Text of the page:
What the 'new social operating system' means for government


Americans who 'live in networks' demand new ways of interacting with agencies.

Over the past 12 years, the influence of the Internet has grown to the extent that Americans now “live in networks,” according to an expert on how digital trends are affecting American society -- and that development has serious implications for the way federal agencies interact with the citizens they serve.

The growth of broadband networks and mobile devices since 2000 “has brought new actors into civic spaces,” said Lee Rainie, director of the Pew Research Center’s Internet and American Life Project. “These folks are sometimes on the warpath, and government agencies need to be responsive to that.”

Rainie spoke Monday at Nextgov Prime, a Government Executive Media Group event on technology and government’s future.

Fully 85 percent of Americans are now Internet users, according to Pew’s research, and 66 percent of them have broadband connections at home. Even more significantly, large numbers of those online have become content creators. Almost 70 percent use social networking sites. Even among those 65 and older, 50 percent are online and 38 percent use social networks.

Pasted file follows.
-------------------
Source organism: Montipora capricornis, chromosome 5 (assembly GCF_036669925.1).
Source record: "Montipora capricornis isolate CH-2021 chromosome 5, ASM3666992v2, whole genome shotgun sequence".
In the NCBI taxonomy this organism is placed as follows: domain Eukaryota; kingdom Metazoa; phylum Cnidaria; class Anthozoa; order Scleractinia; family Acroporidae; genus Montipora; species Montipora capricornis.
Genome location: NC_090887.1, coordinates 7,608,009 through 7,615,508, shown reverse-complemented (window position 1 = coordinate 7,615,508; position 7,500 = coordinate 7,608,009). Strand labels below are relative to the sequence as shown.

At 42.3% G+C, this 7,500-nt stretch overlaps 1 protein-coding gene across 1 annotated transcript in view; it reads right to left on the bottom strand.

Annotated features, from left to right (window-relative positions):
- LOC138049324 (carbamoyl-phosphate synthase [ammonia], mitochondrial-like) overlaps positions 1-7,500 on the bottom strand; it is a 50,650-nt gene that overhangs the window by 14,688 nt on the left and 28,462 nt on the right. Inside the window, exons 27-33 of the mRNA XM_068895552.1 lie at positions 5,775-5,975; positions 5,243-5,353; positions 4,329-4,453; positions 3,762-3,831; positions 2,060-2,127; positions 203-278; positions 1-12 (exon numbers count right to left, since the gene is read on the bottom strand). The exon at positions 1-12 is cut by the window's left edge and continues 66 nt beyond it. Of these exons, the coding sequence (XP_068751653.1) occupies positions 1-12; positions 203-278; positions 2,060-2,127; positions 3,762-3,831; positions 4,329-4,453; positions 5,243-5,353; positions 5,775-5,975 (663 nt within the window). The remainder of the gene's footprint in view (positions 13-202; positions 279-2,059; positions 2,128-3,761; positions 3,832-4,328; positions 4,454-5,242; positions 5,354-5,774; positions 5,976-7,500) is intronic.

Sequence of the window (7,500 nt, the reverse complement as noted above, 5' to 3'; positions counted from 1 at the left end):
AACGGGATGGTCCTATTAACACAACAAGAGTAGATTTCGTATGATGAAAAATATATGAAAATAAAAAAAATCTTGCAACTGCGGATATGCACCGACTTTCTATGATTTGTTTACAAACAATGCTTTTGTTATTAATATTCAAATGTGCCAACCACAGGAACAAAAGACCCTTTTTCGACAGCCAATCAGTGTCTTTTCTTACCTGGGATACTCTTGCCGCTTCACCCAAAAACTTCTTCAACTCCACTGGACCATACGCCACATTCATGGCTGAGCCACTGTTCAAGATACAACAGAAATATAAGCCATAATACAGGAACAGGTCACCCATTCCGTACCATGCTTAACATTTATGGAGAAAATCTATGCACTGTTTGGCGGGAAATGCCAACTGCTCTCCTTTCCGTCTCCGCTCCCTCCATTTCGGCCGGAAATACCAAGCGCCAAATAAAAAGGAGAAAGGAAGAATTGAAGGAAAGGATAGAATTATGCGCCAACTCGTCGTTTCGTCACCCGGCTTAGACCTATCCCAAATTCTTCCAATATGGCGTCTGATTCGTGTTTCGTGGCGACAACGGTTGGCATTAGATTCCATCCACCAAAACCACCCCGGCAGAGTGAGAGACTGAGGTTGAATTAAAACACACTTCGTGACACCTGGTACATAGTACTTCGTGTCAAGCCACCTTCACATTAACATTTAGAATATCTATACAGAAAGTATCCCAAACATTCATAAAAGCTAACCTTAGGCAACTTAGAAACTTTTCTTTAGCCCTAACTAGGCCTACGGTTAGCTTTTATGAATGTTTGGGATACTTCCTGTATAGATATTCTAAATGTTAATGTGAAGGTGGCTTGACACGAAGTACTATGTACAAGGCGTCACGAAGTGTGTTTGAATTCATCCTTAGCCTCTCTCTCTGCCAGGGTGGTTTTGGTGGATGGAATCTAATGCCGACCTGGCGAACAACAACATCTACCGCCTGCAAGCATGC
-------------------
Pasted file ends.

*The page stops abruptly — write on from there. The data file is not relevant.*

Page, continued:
Likewise, the country has undergone a mobile revolution. Nearly 90 percent of adults have mobile phones, and 46 percent are smartphone users. Half of adults have used mobile apps, and 43 percent have downloaded them. As a result, they are more connected digitally than ever before -- to both their work and personal lives.

“A lot of people don’t feel comfortable going off the grid,” Rainie said.

With all of these people both consuming and creating content -- from status updates to photos and videos -- it can be “harder to control organizational messages to the public,” Rainie said. Increasingly, agencies operate in an “augmentation environment,” in which “there are a lot more people who care about your business, and are commenting on it,” he said. That makes it all the more important to be transparent and open in government organizations.

Overall, Rainie said, information is now:

  • Pervasively generated and democratized
  • Pervasively consumed
  • Personal
  • Participatory and social
  • Linked
  • Continually edited and iterative
  • Multiplatform
  • Real-time
  • Timeless
  • Defined and structured by search engine algorithms

(Image via gst/Shutterstock.com)